As we previous reported, on October 30, 2020, Proskauer filed an amicus brief on behalf of 25 leading colleges and universities in support of a preliminary injunction, and, in the alternative, for partial summary judgment sought by the U.S. Chamber of Commerce in the Northern District of California against Interim Final Rules issued by the U.S. Departments of Homeland Security and Labor. The new Rules would have substantially limited the ability of academic institutions to employ thousands of highly skilled international workers through the H-1B, H-1B1, E-3, EB-2, and EB-3 visa programs. Because DHS and DOL issued the Interim Final Rules without providing the required notice-and-comment period under the Administrative Procedure Act (“APA”), these colleges and universities did not have the chance to weigh in on the effect the Rules would have on their institutions. Proskauer’s amicus brief gave these academic institutions an opportunity to have their voices heard and to educate the Court regarding the Rules’ significant impact on both international workers and the institutions that benefit from their groundbreaking contributions. Continue Reading
Nearly half of the 20 million veterans in the United States use at least one government benefit or service offered by U.S. Department of Veterans Affairs (commonly known as the “VA”). Many of these veterans have developed mental and physical disabilities related to their service, and are entitled to compensation. However, despite the urgency to address the financial and medical burdens hampering our nation’s veterans, the process to obtain disability benefits is often long and complicated. In 2017, it took an average of 125 days to receive a decision on an initial claim, while appeals to the Board of Veterans’ Appeals (the “Board”) took an average of seven years to resolve.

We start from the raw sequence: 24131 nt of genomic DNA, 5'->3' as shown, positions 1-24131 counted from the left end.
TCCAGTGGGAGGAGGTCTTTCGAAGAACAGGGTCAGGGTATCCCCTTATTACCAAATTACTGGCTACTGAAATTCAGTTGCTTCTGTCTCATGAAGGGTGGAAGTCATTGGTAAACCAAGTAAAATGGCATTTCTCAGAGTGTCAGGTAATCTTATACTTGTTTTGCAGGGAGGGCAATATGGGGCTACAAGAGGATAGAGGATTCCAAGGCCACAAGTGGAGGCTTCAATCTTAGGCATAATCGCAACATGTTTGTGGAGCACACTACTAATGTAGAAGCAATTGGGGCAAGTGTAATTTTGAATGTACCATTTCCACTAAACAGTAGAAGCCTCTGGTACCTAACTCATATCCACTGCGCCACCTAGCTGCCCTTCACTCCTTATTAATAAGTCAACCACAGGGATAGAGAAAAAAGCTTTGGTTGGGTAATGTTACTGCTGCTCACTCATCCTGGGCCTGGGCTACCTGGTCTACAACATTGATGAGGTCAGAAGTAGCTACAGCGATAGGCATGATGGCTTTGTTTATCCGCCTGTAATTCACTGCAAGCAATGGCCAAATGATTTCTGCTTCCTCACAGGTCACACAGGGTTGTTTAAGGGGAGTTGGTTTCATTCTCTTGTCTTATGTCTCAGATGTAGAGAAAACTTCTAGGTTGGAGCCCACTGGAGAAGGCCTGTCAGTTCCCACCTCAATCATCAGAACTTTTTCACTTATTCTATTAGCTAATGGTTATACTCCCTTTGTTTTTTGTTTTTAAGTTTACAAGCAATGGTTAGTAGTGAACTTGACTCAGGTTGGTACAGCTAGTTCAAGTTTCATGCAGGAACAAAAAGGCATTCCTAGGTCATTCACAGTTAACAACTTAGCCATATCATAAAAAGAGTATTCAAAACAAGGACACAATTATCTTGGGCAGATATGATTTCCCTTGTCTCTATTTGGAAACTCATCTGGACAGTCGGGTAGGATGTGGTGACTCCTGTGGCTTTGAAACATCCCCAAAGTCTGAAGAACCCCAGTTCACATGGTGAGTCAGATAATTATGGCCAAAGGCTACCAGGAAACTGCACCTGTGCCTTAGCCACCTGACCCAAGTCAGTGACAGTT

There are a range of administrative, political, and logistical factors that contribute significantly to these delays, such as a marked increase in the number of complex claims, understaffing, flawed case-tracking technology, and high staff turnover. The Board has also found that adjudicators frequently commit errors, release flawed findings, and make determinations based on inadequate information – as high as 57% of cases it reviewed in 2017 – regularly causing both simple and complex cases alike to languish in a backlog for months or years on end.
Furthermore, the VA itself describes the structure of the appeals system as a “complex, multi-stage, non-linear process,” which is difficult to navigate as an attorney, let alone as an individual applicant without representation. Through our partnerships with the New York City Bar Justice Center’s Veterans Assistance Project, the Los Angeles County Bar Association’s Veterans Legal Services Project, and the Legal Services Center of Harvard Law School’s Veterans Legal Clinic, Proskauer attorneys have helped countless veterans obtain the benefits they deserve. Even with an experienced lawyer, delays are common and often devastating to indigent and disabled veterans who rely on the financial support for everyday necessities.